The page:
How Branding Combats Decision Exhaustion
One of the quickest ways to burn out as an entrepreneur is decision exhaustion. In the first few years of building a business, you’re playing a never-ending chess game: every move you make can have a major impact on your success, your time and focus is limited, and the sheer number of possibilities (and the volume of information available to determine those possibilities) is exhausting. (You may remember Michael Lewis’ 2012 Vanity Fair article, “Obama’s Way“; regardless of where your loyalties lie on the political spectrum, Lewis’ reporting of the president’s efforts to fight decision making fatigue by eliminating decisions about what to wear or what to eat is enlightening.)
So what does decision exhaustion have to do with branding? It’s simple, really. Developing a strong brand positioning – a brand positioning that every employee at your company, from the receptionist to the top executives understand – can ease decision making by helping you to:
Clarify the problem you are trying to solve for your customers.
Make proactive decisions on what’s right for your brand instead of reacting to what everyone else is doing. Do you still need to pay attention to your competitors? Absolutely! But brands that understand the connection between their audiences – primary and secondary – and their brand‘s unique offering to them are better able to ask the right questions and streamline the type of information necessary to make good decisions.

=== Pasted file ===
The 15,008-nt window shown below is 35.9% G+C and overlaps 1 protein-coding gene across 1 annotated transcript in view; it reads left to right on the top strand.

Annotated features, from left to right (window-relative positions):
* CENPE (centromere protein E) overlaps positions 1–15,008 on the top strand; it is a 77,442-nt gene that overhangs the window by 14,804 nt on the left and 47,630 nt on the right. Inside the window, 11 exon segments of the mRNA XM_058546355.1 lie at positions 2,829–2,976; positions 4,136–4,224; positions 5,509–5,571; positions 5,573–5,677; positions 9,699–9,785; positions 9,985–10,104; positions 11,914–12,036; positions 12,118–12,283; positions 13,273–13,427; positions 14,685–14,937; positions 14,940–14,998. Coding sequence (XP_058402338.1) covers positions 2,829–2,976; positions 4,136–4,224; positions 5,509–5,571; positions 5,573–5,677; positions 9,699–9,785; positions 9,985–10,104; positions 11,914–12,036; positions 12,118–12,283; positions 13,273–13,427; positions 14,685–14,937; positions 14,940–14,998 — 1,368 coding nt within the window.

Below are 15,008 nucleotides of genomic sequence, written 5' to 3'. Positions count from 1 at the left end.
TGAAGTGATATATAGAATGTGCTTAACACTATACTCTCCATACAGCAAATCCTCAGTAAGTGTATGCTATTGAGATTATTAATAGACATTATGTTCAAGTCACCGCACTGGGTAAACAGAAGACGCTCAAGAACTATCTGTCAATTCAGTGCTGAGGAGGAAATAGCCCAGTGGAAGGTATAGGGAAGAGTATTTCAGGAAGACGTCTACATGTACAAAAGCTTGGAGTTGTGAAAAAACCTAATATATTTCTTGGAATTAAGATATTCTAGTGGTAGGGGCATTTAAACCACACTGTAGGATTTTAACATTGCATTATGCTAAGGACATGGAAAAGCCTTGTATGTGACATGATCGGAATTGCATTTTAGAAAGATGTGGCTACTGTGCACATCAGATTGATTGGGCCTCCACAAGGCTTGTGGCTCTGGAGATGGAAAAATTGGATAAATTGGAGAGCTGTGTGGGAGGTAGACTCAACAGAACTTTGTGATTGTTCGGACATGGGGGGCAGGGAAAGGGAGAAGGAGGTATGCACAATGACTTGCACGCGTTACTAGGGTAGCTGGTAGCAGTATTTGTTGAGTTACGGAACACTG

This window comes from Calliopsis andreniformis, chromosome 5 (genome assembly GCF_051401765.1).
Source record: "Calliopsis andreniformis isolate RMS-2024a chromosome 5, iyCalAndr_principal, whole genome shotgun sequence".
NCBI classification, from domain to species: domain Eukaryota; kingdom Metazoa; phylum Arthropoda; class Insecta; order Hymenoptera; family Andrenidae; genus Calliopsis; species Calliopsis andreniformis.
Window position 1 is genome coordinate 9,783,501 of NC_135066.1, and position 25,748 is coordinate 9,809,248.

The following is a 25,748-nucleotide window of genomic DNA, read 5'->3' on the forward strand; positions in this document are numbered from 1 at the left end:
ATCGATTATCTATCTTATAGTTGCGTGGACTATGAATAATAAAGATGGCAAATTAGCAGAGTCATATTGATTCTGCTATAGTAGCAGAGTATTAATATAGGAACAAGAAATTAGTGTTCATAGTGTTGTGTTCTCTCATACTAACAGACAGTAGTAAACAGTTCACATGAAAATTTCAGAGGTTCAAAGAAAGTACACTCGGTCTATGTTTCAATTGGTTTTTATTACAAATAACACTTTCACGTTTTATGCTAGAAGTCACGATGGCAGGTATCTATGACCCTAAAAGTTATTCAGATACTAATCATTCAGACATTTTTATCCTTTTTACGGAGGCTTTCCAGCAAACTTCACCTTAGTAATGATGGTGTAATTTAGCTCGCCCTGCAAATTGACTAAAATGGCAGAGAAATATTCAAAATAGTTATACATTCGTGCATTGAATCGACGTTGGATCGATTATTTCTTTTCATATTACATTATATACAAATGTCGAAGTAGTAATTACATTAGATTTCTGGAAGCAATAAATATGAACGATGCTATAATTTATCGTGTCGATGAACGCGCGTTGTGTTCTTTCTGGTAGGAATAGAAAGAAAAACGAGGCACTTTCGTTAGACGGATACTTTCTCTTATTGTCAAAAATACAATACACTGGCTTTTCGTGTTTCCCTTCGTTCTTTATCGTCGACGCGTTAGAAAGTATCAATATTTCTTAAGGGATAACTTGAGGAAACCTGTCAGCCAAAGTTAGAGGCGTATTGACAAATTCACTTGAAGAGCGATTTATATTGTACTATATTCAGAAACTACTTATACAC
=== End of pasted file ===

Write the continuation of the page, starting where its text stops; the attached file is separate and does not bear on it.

Consider the impact decisions have on strengthening the brand or diluting the brand, unclouded by personal preferences as opposed to brand attributes. (Which, in turn, impacts customer loyalty, customer acquisition, etc., etc., etc. – read Why a Brand Matters if you need a refresher.)
Avoid bright shiny object syndrome. Brand attributes, done right, should give you the clarity to ask the right questions. Deciding who you aren’t chasing helps you develop a laser focus on the people you need to reach.
Make decisions about product features based on their benefits to the customer. Once you’ve clarified what’s important to your core, it’s easier to prioritize developing new features that versus developing new features for each new “whale” customer your sales team wants to capture – it’s easier to evolve in a manner that builds the kind of customer love that moves your products, services and company as a whole away from a commodity. (Great insight on this from Gary Stewart’s “7 Things I Learned from Startup Failure.”)
Aside from providing a framework for sales, marketing, and design activities, your branding should help you make decisions that strengthen the core of your business – the unique value (a.k.a. “What’s in it for me”) you bring to their customers, how customers experience that value and how that value is delivered.